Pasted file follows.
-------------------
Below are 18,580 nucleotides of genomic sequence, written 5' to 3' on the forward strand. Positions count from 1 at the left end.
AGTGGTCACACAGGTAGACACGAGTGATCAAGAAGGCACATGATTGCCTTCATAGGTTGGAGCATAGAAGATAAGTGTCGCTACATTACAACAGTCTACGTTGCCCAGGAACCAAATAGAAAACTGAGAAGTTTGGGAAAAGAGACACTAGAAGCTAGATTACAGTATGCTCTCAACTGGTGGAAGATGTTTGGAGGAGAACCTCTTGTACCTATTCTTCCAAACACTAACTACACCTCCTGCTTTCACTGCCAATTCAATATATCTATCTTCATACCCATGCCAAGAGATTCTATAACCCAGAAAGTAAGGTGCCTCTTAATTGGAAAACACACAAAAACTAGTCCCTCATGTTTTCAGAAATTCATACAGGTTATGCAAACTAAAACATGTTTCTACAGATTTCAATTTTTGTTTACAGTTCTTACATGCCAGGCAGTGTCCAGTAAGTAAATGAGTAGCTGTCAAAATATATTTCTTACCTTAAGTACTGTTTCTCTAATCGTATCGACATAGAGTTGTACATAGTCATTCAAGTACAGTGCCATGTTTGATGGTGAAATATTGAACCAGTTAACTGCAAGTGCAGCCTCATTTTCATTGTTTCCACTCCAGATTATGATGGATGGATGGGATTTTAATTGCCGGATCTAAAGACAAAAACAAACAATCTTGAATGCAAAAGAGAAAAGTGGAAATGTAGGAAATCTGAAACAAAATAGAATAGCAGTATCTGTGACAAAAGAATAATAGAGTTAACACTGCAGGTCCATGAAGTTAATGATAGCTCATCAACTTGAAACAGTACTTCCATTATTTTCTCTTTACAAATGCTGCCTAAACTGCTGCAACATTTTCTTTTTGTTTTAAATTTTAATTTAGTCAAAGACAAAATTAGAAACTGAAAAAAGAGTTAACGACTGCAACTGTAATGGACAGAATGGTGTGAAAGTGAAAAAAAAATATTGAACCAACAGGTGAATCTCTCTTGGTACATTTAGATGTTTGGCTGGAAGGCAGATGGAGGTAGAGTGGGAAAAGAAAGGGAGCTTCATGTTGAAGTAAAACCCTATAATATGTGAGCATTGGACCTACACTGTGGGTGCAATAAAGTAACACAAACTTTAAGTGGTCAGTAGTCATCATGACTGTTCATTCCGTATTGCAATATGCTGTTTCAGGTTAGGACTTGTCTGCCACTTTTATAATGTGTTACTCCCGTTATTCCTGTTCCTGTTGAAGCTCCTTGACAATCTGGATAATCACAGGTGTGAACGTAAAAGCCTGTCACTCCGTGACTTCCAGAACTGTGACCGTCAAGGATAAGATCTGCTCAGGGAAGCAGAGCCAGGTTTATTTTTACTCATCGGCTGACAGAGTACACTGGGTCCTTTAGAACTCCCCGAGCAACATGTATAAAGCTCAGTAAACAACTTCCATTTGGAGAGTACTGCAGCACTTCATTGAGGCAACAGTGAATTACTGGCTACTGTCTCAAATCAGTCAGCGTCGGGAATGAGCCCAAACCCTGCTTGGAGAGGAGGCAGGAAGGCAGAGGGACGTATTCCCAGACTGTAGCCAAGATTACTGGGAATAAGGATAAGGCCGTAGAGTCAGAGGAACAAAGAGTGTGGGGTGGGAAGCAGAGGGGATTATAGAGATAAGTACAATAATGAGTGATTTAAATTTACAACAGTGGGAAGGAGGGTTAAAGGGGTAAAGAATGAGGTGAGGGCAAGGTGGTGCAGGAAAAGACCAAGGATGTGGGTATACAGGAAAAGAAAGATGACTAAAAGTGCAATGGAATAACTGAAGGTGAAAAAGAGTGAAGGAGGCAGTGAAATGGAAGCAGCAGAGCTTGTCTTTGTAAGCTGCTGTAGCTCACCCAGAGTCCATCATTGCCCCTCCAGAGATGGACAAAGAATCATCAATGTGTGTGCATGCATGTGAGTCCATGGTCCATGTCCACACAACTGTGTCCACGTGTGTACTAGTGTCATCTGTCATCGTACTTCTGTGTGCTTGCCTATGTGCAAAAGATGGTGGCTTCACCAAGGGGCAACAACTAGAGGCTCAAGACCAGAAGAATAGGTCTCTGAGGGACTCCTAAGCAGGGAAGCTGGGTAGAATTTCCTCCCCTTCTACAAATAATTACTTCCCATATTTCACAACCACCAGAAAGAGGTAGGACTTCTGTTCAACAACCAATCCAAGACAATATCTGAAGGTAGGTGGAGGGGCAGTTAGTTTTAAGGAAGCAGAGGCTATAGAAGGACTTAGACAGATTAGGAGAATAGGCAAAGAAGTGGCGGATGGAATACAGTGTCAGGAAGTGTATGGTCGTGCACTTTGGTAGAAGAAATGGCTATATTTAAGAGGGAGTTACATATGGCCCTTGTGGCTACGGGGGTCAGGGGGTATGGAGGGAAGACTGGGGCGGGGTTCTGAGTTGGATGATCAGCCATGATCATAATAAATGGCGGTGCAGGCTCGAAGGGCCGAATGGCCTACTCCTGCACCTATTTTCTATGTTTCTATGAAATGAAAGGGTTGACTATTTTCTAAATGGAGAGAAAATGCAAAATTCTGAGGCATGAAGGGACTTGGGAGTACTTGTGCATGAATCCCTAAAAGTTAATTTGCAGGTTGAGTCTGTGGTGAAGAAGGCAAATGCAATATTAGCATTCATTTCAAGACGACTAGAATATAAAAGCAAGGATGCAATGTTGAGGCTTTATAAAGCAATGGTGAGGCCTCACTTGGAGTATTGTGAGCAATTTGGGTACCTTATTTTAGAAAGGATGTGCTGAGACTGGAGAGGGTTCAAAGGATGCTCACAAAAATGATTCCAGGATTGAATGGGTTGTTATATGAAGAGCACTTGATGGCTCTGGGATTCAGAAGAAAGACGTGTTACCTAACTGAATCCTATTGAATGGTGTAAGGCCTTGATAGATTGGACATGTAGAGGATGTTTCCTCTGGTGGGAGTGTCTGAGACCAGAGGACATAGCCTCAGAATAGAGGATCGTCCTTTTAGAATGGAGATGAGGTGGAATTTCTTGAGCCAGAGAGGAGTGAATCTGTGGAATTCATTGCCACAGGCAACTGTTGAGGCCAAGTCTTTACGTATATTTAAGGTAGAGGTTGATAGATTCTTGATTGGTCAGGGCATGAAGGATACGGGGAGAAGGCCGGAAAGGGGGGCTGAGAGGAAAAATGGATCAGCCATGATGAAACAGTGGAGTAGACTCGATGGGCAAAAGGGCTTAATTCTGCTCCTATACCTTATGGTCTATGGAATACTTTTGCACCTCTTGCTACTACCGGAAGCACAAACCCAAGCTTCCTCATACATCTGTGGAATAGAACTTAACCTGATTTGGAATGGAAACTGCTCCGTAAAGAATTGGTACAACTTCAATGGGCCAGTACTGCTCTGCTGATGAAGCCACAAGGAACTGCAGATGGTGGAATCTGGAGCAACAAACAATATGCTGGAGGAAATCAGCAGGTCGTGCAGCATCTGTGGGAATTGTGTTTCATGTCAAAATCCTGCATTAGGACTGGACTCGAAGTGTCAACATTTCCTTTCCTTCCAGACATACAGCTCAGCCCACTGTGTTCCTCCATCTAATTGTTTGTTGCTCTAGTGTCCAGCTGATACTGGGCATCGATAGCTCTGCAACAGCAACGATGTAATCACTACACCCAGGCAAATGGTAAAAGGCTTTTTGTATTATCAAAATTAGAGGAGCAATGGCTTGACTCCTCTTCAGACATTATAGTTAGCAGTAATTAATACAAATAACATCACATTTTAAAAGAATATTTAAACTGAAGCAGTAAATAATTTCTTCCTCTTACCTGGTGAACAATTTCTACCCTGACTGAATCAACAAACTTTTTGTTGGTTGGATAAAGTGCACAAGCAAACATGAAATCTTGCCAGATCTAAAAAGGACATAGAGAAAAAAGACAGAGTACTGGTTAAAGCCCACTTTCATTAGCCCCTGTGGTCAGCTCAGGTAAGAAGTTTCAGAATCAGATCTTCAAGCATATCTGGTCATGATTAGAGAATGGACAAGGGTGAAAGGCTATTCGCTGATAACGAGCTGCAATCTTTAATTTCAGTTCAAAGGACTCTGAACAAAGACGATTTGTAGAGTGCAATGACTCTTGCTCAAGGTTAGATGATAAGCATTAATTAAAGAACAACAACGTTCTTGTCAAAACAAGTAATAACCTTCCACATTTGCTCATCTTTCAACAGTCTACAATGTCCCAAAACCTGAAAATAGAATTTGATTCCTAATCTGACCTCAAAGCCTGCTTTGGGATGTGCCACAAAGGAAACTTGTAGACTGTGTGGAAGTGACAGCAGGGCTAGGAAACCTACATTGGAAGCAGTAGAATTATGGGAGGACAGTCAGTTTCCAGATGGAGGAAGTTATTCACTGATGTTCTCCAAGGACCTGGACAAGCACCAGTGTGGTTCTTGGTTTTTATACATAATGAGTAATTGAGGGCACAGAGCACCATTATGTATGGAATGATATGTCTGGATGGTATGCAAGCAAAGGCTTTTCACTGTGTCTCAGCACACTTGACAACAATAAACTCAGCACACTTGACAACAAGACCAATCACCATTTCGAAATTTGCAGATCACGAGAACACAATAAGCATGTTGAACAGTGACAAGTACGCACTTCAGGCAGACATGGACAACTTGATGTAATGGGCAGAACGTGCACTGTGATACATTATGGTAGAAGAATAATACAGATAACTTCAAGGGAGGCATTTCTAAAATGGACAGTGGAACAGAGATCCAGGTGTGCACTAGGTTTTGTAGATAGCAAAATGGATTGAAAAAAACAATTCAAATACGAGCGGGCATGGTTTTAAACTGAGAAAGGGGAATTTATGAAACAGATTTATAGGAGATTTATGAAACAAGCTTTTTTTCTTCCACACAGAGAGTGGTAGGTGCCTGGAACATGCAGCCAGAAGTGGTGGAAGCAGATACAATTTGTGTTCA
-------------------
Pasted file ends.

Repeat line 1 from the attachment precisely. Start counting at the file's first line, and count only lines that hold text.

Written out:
Below are 18,580 nucleotides of genomic sequence, written 5' to 3' on the forward strand. Positions count from 1 at the left end.